Reddit, often overlooked in marketing strategies, boasts over 500 million monthly visitors, and has amassed over 13 billion posts and comments since its creation in 2015.
Ranking as the 3rd most visited website in the U.S., Reddit’s influence is undeniable.
The platform might seem daunting at first glance, with its somewhat outdated design and a comment system that could be streamlined.
But the real value of Reddit lies in its 100,000+ active communities and the commitment of its users–arguably the most passionate on the internet.
The fact that marketers are struggling on Reddit has nothing to do with the lack of opportunities, as 82% of Gen-Z people trust Reddit when learning more about products.
No, this struggle is simply due to one thing:
Reddit is unique and doesn’t play by the same rules as any other platform.
For those new to Reddit, I’ll go through some basics first.
If you’re already a Redditor, just skip through this section because you won’t learn anything new.
Let’s start with the most obvious.
Subreddits, or “subs,” are the equivalent of a community on Reddit.
It’s a system that basically compartments posts under the same topic.
There is a sub for pretty much every topic you can think of (there is even one for photos of bread stapled to trees...).
Each sub, found at reddit.com/r/[subreddit name], has its rules, accessible under the “about” section.
Rules must be followed to avoid post rejection or bans (which can be temporary or indefinite).
Some subs are private; others are open to joining freely.
Moderators, who are Reddit users themselves, set the rules for their subs and moderate the content.
If you’re born in the ‘80s-‘90s, this will sound very similar to the old-school online forums… and it is.
Reddit is basically like a multitude of these forums under one roof, with users able to jump from one forum to another with the click of a button.
What’s important to understand is that each subreddit has its own culture and sometimes rivalries with other subs.
The rule is always to post content relevant to the sub you are in.
If not, this could impact your karma (not your real-life karma, mind you).
The concept of Karma
On Reddit, Karma is essentially your reputation.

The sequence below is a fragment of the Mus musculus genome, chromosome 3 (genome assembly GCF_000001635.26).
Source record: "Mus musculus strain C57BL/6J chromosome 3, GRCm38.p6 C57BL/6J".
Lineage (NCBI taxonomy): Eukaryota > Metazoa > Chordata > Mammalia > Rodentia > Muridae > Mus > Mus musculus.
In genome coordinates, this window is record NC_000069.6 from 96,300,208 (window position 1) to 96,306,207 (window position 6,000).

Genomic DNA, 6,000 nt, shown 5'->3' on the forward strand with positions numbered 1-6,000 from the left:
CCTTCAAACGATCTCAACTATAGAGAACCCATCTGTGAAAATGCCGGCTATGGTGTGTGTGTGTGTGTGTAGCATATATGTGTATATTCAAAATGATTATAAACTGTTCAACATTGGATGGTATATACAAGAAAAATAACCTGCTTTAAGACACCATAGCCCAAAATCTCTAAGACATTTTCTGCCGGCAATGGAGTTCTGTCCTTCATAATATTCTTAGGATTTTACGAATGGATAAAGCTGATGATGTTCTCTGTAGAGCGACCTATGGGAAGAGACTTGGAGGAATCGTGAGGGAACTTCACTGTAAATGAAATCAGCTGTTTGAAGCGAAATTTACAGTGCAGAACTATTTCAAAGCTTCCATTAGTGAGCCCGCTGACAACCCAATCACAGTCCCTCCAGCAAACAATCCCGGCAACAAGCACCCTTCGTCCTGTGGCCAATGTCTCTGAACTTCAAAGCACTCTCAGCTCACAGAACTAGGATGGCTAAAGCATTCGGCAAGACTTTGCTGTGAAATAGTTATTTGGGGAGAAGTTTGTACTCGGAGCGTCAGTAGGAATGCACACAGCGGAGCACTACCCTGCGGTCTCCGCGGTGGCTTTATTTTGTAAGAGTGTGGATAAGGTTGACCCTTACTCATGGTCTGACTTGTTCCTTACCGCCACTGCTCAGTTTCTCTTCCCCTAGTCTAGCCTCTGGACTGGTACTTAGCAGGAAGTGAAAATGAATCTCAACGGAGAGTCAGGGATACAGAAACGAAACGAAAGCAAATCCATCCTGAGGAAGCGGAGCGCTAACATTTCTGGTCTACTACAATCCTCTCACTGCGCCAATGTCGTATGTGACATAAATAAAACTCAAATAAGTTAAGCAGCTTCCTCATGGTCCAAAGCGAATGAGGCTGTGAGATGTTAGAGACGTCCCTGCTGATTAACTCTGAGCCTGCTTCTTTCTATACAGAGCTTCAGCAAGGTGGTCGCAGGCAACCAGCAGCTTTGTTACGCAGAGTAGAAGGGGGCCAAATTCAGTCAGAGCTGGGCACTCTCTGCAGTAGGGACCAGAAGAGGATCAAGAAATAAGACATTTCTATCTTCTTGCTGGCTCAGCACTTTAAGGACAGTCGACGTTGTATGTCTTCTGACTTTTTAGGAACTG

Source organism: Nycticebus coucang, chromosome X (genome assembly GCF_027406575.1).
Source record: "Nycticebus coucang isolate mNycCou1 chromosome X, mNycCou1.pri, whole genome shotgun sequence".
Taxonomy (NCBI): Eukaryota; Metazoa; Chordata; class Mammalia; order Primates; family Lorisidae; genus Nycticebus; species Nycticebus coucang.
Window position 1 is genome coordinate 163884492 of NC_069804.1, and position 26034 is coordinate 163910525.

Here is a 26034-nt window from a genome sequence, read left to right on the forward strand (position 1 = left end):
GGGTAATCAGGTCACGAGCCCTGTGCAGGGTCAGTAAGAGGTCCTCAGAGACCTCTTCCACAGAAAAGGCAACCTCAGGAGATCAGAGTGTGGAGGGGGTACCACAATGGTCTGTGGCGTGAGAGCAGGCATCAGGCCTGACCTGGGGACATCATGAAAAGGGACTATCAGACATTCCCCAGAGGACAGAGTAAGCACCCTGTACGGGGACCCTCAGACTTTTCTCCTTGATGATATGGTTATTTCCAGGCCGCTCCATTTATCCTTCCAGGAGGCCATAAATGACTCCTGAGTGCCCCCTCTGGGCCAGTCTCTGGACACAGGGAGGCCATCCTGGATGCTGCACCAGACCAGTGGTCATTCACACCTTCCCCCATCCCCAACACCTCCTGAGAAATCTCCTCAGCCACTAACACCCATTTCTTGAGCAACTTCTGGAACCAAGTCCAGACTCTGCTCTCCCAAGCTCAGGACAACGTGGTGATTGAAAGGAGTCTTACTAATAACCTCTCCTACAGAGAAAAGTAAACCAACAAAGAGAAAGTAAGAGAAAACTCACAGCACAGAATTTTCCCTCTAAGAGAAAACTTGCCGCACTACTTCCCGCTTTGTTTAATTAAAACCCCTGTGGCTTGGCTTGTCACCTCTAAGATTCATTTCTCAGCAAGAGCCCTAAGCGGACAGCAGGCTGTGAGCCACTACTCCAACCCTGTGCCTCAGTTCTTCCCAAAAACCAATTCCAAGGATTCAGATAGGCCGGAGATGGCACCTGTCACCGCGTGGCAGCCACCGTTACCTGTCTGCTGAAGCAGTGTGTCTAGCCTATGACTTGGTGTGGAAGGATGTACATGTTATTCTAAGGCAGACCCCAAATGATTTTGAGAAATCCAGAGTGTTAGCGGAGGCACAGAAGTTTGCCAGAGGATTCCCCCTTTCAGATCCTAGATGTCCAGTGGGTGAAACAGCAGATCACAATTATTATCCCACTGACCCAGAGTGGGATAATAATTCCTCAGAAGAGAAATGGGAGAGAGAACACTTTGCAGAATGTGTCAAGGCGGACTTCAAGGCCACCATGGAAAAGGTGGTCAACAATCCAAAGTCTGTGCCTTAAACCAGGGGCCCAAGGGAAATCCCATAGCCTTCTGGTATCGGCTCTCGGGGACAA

You see, Reddit is similar to other social media platforms in that it also provides a feed on each user's homepage.
But this feed doesn't work the way most platforms do.
On Reddit, posts and comments can be upvoted or downvoted.
If you find a post or a comment helpful, you upvote it, which in return gives karma to the owner.
On the contrary, if you dislike something, you can downvote it and penalize the post.
The more a post is upvoted, the higher it ranks in the feed (both in the subreddit and the user's feed).
The relationship between karma and upvotes is not strictly one-to-one (and Reddit keeps it a secret), but what you need to know is that posting and commenting increases your karma, which is very important.
Because some subs have restrictions that state you have to have a certain amount of Karma to join or post.
New users start with zero Karma, which can restrict certain actions.
So, to start and accumulate your first Karma, the best is to do what most Redditors are here for: be helpful and answer existing posts with your comments.
The Reddit community
If you’ve spent any time on Reddit, you might have encountered weird acronyms like AMA.
Reddit, like most online communities, has its own jargon.
OP refers to the “original poster” in a thread, while TIL means “today I learned” and is one of the most common abbreviations you’ll see.
Both IAmA and AMA refer to one of Reddit’s most popular features: The Ask Me Anything thread.
In an AMA, a well-known person, such as former President Barack Obama, or someone with a unique life experience, answers questions from Redditors for a set period of time (after which the conversation is archived but still accessible).
The Reddit community has also recently proven to have real-world impacts.
In one of their most famous stunts, users of r/wallstreetbets managed to take on hedge funds betting against the stock of video game retailer GameStop.
In the space of a few months, Redditors managed to rally millions of small investors to invest in GameStop, increasing the stock's value by 8,000 percent and causing huge losses for the hedge fund that initially shorted GameStop's stock.
More recently, a large number of subs locked their doors in protest at the company’s decision to try to monetize access to its data, resulting in several weeks of power struggle between moderators and the company’s management.
So yes, marketing on Reddit can be a risky game if you don’t play by the rules of the community.
But still, the opportunity is worth it, as long as you genuinely want to participate.
How to do marketing on Reddit
Approaching marketing on Reddit is a delicate thing.
Of course, you can simply take the straight approach and pay to advertise on Reddit.
But in my opinion, this is far from leveraging the real power of the platform.
To market on Reddit, you need to become a Redditor.
And don’t hope to reuse the influencers’ tricks you’ve been learning from LinkedIn.
This won’t help at all here.
Most dedicated Redditors despise influencers and the way social media promotes them.